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Immunology and Infectious Disease

Patricia LiWang
  • Biochemistry and biophysics
  • Structural biology of chemokines
  • Applications to HIV and inflammatory diseases
(209) 228-4568
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Jennifer O. Manilay
Associate Professor

Professor Manilay is a developmental immunologist, with research interest in the mechanisms that control cell fate decisions in the immune system. Her current topic of study is the development of T lymphocytes, important components of immune defense against pathogens.
(209) 228-4175
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Katrina Hoyer Katrina Hoyer
Assistant Professor

Immunological tolerance and autoimmune disease

Cellular and molecular interplay between lymphocytes and dendritic cells
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Clarissa J. Nobile Clarissa Nobile
Assistant Professor

Professor Nobile's research is directed toward understanding the molecular and mechanistic basis of microbial communities. Her lab is interested in investigating how transcriptional networks underlie the regulation of gene expression during biofilm development. Much of this work is carried out in the species Candida albicans, the most prevalent fungal pathogen of humans. The lab is also beginning to study interspecies interactions between different fungal and bacterial species. Questions that the lab is currently pursuing include: How are microbial communities regulated? How are microbial communities built? How are their unique and specialized properties maintained? How have microbial communities evolved?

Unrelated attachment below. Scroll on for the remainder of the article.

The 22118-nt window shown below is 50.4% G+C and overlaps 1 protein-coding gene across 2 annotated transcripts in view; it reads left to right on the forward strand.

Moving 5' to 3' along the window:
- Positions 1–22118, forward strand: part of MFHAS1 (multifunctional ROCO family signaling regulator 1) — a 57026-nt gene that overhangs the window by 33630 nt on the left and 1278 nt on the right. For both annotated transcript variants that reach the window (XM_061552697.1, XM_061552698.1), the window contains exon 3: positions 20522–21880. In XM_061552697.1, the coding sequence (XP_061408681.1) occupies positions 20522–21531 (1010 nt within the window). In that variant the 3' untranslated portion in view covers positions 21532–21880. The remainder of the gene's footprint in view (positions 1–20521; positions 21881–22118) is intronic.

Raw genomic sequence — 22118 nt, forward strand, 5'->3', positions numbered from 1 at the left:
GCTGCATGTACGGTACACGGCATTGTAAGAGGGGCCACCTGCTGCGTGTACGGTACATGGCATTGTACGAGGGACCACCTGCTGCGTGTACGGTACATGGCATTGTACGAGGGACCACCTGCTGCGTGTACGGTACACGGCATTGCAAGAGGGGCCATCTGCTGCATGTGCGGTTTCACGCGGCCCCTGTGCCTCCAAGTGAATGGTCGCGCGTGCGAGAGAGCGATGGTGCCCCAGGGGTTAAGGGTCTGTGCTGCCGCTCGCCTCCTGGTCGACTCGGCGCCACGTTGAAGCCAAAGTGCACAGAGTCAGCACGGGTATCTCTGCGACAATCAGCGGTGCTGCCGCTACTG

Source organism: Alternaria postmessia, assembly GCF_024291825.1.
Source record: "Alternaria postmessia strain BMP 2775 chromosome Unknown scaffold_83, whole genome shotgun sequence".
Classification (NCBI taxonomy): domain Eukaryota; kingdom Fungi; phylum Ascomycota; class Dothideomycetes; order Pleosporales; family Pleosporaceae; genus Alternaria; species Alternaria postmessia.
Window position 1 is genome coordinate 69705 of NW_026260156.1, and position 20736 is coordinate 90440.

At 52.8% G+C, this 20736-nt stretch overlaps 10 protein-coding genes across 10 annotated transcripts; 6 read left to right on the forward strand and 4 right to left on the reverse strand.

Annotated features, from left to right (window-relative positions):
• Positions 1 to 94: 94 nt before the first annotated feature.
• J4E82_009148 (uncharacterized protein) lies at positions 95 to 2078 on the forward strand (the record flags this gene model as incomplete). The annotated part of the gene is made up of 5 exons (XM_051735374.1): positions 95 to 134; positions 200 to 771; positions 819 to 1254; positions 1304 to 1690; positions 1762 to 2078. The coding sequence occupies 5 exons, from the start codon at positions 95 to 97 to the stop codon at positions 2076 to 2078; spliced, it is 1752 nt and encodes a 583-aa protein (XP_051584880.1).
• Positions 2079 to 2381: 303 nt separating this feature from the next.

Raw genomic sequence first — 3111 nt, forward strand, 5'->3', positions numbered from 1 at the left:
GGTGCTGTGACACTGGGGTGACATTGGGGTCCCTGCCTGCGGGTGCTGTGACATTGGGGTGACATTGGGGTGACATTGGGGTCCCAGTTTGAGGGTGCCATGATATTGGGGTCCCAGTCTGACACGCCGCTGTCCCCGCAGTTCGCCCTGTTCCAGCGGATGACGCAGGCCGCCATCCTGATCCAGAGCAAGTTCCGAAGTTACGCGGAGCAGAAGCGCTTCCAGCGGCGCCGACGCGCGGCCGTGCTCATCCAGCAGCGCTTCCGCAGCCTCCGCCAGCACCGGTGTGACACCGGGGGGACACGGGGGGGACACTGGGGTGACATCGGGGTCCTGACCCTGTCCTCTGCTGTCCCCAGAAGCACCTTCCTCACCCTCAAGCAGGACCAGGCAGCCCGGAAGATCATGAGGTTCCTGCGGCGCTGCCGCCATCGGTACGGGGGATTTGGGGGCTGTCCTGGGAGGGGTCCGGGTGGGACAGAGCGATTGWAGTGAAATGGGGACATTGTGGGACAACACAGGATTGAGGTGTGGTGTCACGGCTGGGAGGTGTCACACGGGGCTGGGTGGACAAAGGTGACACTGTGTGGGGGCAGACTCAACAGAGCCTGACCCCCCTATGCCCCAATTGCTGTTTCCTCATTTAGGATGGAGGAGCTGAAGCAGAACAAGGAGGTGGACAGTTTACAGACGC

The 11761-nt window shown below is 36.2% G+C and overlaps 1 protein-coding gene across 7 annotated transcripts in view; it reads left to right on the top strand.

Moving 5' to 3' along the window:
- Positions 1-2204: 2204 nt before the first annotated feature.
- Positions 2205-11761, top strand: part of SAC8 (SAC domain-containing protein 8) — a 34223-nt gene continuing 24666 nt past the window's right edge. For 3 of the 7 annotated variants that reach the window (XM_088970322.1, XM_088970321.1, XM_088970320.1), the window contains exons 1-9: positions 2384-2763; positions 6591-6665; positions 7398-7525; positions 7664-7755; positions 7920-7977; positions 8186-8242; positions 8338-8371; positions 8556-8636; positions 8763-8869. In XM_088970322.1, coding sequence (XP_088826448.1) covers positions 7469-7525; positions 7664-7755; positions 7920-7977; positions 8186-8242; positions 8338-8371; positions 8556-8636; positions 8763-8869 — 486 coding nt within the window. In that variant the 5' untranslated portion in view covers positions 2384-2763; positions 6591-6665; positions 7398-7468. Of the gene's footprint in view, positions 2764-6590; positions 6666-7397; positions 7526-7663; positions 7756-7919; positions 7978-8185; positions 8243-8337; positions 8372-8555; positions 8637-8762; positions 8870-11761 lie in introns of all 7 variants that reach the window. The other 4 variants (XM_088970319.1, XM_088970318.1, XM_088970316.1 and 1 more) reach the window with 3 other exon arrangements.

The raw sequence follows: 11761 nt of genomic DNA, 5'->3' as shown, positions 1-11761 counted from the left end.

(209) 228-2427
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Kirk Jensen Kirk Jensen
Assistant Professor
  • Parasite pathogenesis and immunology
  • How Toxoplasma virulence factors manipulate host immune responses
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Anna Beaudin
Assistant Professor

Defining immune development from discrete hematopoietic progenitors

Specification and function of developmentally-restricted immune cells

Long-term impact of developmental perturbation on immune function and disease susceptibility
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